To make a simple and neat code is very important for Martin. He also finds it important to be surrounded by people with the same attitude. 

“When coding is done simply, it is a pure joy to see how the program is growing in front of your eyes. It’s simple, it’s reliable and the development is fast. You don’t have to have a big team and neverending meetings going on, where people just trip and fall over bad code. You can do it much faster and much cheaper. And the whole product is 1000 times cheaper, because you either don’t need to have a big team. Or if you need to have a bigger team, you don’t need a crowd of managers. If you need some menagers, you don’t need Scrumleaders and all that bullshit. You can create wonders   simply by having four great coders. They don’t need to be organized, because they know what they are doing and in that case money is saved. But to reach such a point through all that marketing that’s going on in IT, it’s very very difficult.” 

Currently a hot topic in the IT sector is artificial intelligence. Even though Martin is no expert in this area, I am sure he understands it much more than me. Naturally we jumped into this topic. 

“Artificial intelligence (AI) is a big thing. There are some problems that cannot be solved otherwise than by AI, e.g. computer vision, objects recognition from a picture, automatic car driving etc. But AI started to penetrate other areas of our lives, where it may not be necessary to use it. As an example: personalized search on Google. This is AI and it is dangerous, because it holds you in your own bubble. It shows you only the information you are interested in, which eventually becomes purely one-sided. It is something akin to propaganda, but much stronger. AI is already used as a weapon precisely because it is great in creating bubbles… And those people, they’re not aware how they are being manipulated by trolls and ruled as puppets by people using AI toward their ends. And this is very dangerous. Because what is a democracy if not people voting according to their beliefs? If you manipulate them, then democracy is useless. Manipulated people vote. And AI is a very useful tool in the wrong hands… AI as a technology is innocent in itself; it’s simply being misused.”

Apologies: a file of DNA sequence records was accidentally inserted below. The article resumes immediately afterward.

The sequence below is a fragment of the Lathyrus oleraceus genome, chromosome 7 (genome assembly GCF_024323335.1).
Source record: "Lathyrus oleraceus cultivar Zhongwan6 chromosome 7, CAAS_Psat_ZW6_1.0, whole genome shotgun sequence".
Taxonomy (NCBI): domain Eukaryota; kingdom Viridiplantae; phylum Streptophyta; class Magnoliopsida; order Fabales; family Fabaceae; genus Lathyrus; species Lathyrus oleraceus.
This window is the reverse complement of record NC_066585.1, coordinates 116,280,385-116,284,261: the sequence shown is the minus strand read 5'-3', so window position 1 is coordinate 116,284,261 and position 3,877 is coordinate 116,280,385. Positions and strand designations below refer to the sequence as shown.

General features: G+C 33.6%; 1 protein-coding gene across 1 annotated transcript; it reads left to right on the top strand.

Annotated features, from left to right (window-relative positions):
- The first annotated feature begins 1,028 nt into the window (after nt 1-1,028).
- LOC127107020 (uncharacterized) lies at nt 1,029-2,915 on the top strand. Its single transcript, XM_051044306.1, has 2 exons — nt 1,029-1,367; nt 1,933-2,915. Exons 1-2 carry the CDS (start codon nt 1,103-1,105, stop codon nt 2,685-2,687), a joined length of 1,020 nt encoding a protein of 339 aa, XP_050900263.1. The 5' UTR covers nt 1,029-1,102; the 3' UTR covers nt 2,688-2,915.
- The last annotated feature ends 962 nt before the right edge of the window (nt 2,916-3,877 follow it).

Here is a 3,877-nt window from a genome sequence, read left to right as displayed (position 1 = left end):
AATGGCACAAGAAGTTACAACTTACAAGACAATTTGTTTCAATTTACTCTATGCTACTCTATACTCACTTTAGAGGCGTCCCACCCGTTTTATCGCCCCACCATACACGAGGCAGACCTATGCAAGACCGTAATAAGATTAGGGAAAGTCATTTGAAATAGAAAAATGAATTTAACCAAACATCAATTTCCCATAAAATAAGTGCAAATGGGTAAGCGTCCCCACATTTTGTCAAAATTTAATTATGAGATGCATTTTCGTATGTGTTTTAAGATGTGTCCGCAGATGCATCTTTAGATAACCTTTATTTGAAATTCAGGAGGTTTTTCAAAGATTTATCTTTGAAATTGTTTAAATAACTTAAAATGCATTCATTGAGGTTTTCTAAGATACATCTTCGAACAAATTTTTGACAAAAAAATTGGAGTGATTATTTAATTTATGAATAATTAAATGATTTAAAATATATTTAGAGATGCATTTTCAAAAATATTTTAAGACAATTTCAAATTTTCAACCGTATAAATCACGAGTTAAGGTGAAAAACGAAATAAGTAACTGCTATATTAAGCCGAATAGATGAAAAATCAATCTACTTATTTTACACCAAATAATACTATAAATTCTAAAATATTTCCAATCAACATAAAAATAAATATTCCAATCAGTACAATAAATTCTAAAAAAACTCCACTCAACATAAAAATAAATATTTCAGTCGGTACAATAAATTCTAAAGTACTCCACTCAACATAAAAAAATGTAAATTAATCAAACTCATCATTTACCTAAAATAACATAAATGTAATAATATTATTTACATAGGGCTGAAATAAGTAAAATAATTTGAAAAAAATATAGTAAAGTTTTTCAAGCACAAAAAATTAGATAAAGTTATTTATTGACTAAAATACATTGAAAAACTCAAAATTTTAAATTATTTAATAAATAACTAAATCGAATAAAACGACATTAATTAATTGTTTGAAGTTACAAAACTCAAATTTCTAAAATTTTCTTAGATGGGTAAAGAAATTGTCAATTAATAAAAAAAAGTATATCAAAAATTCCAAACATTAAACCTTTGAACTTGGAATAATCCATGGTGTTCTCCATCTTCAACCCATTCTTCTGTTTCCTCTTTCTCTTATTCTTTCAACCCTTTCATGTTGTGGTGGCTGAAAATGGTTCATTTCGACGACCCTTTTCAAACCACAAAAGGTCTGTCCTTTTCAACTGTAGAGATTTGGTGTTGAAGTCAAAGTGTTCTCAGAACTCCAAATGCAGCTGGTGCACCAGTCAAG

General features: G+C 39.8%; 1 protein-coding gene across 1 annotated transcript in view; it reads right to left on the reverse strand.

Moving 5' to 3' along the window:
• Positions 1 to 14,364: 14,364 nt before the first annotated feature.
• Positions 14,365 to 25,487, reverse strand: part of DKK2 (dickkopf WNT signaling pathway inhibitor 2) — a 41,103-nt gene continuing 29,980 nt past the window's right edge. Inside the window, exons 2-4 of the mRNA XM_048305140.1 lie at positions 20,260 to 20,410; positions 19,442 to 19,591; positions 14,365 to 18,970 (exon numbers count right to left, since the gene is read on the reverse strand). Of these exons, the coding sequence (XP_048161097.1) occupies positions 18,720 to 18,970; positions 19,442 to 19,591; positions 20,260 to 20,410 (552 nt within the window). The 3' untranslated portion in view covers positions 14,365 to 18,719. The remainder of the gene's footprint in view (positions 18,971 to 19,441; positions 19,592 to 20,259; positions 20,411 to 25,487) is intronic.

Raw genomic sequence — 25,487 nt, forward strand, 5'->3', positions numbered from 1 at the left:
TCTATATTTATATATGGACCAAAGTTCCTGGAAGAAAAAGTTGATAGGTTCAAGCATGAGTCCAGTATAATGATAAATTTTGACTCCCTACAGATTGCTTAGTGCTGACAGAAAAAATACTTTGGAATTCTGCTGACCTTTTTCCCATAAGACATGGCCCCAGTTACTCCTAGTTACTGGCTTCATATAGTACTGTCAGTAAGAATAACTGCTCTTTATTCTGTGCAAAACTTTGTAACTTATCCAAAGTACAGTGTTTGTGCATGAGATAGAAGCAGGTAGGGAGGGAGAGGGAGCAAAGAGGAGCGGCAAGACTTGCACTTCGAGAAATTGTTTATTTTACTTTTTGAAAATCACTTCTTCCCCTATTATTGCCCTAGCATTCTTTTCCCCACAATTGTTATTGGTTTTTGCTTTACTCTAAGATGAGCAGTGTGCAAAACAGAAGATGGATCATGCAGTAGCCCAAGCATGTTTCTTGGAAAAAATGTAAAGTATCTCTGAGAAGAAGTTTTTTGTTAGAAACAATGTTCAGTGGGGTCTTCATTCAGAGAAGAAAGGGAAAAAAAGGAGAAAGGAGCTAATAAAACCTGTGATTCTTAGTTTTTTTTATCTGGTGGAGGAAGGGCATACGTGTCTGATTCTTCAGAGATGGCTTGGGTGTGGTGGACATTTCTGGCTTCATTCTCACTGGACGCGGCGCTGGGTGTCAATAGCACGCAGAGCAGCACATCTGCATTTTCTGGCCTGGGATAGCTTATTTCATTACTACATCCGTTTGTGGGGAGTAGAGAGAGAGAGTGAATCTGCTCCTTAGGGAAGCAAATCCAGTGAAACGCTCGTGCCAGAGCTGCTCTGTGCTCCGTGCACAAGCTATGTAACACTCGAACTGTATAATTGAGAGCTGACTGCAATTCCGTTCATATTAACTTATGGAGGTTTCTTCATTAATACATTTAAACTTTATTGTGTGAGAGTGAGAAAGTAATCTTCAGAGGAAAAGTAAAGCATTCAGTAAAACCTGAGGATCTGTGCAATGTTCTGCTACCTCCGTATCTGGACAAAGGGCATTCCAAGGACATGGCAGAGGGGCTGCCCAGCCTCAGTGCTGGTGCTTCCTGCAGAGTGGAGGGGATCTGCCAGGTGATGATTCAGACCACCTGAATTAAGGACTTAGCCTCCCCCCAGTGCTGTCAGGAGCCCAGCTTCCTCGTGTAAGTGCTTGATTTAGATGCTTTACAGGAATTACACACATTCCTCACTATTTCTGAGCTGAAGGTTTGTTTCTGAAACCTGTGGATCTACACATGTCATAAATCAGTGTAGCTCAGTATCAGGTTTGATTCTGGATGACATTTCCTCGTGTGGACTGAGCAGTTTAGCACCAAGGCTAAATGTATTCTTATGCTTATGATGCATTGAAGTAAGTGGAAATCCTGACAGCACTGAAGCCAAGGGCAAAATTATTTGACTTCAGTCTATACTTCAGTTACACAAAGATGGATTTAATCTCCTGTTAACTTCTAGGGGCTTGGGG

The power and capacities of hardware (computers) are essential for AI. At the moment, our computers are simply slow. 

“Power of computers has been growing double exponentially. In a few years, it might be possible that supercomputers can emulate the human brain in real-time. And if the growth continues, you will have such power in your mobile phone, in your pocket. Today it is very difficult to even teach a car to drive itself. We barely have enough hardware power for this simple task. But in 20 years everything might be different… Compared to this double-exponential growth, our own evolution as human species has basically stopped. AI will replace us in demanding jobs, the people will not be able to keep up, there will be frequent burnouts.”

Coding is a very mentally demanding profession. Therefore I wish Martin and other coders to take good care of their mental health. It’s good to be disconnected from all the electronic equipments and just to get your brain on vacation…